The personhood case would set a precedent but Supreme Court now leaving decisions related to abortion to the state-level courts, as directed in its June decision.
The US Supreme Court has declined to hear arguments on a case that would have forced the justices to weigh in on the topic of fetal personhood. If the court had taken the case, it could have set a precedent that would have offered full protection of the unborn under the Constitution.
Fetal personhood refers to the designation of unborn babies as living persons, who are entitled to the same rights as persons who are born. The topic is a hot-button issue, as the recognition of human life within the womb could launch arguments that any intentional cessation of life in utero could be construed as murder.
The Guardian reports that the case originated in the Rhode Island Supreme Court, where it was ruled that the word “person” does not apply to the unborn. A passage from the Rhode Island ruling reads:
“The unborn plaintiffs fail to assert a legally cognizable and protected interest as persons pursuant to these repealed statutes, which are contrary to the United States Constitution as construed by the United States Supreme Court.”
The decision, however, went on to cite in its reasoning Roe v Wade, which was overturned by the US Supreme Court last June. With Roe off the books, the plaintiffs from the Rhode Island case saw an opportunity to challenge the state’s decision at the federal level.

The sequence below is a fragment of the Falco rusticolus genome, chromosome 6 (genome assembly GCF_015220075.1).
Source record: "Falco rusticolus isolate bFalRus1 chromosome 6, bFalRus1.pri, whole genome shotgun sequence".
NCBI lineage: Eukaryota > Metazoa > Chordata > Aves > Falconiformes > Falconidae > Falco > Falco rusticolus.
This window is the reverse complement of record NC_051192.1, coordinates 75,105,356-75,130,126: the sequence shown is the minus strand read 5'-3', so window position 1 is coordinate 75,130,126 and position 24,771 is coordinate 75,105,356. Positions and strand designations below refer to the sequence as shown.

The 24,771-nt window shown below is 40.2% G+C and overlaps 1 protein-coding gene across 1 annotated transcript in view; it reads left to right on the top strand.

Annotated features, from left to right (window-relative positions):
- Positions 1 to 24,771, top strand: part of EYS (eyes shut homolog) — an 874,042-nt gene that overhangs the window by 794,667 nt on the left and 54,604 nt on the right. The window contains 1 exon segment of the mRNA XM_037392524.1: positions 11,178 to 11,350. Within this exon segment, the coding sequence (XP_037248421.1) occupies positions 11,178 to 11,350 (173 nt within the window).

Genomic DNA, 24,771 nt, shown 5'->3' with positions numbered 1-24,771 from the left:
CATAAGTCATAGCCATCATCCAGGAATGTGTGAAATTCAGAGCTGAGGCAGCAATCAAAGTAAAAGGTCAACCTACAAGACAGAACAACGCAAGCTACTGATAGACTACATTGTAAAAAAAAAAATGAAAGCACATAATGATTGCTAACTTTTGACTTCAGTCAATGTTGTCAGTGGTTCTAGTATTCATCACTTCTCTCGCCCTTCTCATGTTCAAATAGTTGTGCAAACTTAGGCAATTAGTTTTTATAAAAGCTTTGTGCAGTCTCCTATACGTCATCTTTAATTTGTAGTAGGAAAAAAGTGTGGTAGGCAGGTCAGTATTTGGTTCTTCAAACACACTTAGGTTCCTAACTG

According to CNN the plaintiffs included a Catholic group as well as two expectant mothers who wished to sue the government on behalf of the women’s unborn babies. In their request for consideration by the US Supreme Court, the petitioners wrote:
“This Court should grant the writ to finally determine whether prenatal life, at any gestational age, enjoys constitutional protection – considering the full and comprehensive history and tradition of our Constitution and law supporting personhood for unborn human beings.”
The petitioners went on to suggest that the questions of fetal personhood are “inevitable” in light of the reversal of Dobbs. They also called their presented argument “unfinished business” left by the June decision to overturn Dobbs and Roe and urged the court to consider the case.
The Supreme Court, however, declined to hear the case and did so without comment. It is likely that the Court will continue to refuse such cases, leaving abortion decisions to the state-level courts and lawmakers, as directed in its June decision.